7 Experiences Every Traveler Should Have In Bermuda

06/05/2017 08:39 am ET Updated Dec 12, 2017
<a rel="nofollow" href="http://www.fairmont.com/southampton-bermuda/" target="_blank">Fairmont Southampton</a> Beach, Bermuda
Tara Donaldson
Fairmont Southampton Beach, Bermuda.

Bermuda has long been known for its pink sand and postcard perfection, but the 21-square-mile isle has never had more experiences worth traveling for.

For one, the 35th America’s Cup is in full swing on the island and it’s drawn sailors from around the world and spectators to match, plus it’s gotten the attention of those watching from afar who haven’t been to Bermuda but are now doing frenzied searches for flights.

And those hunting for airfares will find themselves in luck because Bermuda’s also never had more flights bringing people from abroad. JetBlue recently upped its flights to Bermuda from seasonal to year-round out of Boston, and will extend them through the winter out of New York after a 47 percent increase in demand last year—and because it knows the island’s onto something. For East Coasters, the short two-hour flight means Summer Fridays can easily translate to Bermuda long weekends.

Whenever anyone’s onto something, it means it’s time to get there before the masses are wholly in on the secret.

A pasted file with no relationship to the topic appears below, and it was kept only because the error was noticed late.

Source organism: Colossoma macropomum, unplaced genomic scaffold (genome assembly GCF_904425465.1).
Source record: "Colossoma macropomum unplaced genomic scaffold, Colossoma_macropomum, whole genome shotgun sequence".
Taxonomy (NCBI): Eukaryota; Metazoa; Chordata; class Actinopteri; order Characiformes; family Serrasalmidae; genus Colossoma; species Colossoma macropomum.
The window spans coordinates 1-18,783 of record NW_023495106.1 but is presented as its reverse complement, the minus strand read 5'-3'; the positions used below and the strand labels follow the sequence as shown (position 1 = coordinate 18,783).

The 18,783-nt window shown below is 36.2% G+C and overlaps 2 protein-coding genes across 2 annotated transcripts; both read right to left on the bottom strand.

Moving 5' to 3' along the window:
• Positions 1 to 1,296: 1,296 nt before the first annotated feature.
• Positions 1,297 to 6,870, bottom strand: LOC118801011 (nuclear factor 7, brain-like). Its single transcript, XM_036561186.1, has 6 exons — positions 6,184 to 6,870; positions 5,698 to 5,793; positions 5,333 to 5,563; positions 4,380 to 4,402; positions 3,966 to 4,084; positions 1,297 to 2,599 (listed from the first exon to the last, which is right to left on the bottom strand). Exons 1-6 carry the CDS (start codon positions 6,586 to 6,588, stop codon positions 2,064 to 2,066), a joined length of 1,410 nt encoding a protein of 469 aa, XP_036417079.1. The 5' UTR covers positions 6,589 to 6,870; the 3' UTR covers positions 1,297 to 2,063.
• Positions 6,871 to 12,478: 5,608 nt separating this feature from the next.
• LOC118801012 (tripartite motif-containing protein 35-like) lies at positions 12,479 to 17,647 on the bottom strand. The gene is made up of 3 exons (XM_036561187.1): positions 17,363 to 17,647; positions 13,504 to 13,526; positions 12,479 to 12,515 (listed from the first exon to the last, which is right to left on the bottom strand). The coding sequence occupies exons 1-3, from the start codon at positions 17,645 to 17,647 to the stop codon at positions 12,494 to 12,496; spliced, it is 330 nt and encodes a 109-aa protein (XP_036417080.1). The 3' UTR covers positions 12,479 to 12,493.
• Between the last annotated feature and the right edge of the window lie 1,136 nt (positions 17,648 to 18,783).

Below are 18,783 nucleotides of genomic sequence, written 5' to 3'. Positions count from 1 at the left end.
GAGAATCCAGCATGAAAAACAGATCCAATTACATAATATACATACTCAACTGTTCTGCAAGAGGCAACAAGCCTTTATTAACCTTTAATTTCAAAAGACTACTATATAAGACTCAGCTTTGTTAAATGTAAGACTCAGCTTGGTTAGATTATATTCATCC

Here are seven experiences every traveler in Bermuda should have.

Sample the island’s best fish sandwich

Fish sandwiches are a culinary staple in Bermuda and many places will boast about having the best, though the best comes from one that doesn’t boast at all. Art Mel’s Spicy Dicy is both known for its mostly word-of-mouth marketing and its behemoth fish sandwich that locals regularly traverse the isle for. The tucked away take-out spot in a residential neighborhood outside of Hamilton, Bermuda’s capital city, has no room for eating in and hardly room for more than 10 people at a time. Here, it’s little about ambience and all about taste. The fish—which is often snapper—comes hot and freshly fried in flour and secret spices, with adornments including tartar sauce and optional coleslaw, which all comes served between two slices of toasted homemade raisin bread. To enjoy it as the locals do, wash it down with a Barritt's Bermuda Stone Ginger Beer and begin the inevitable process of plotting when you’ll taste another.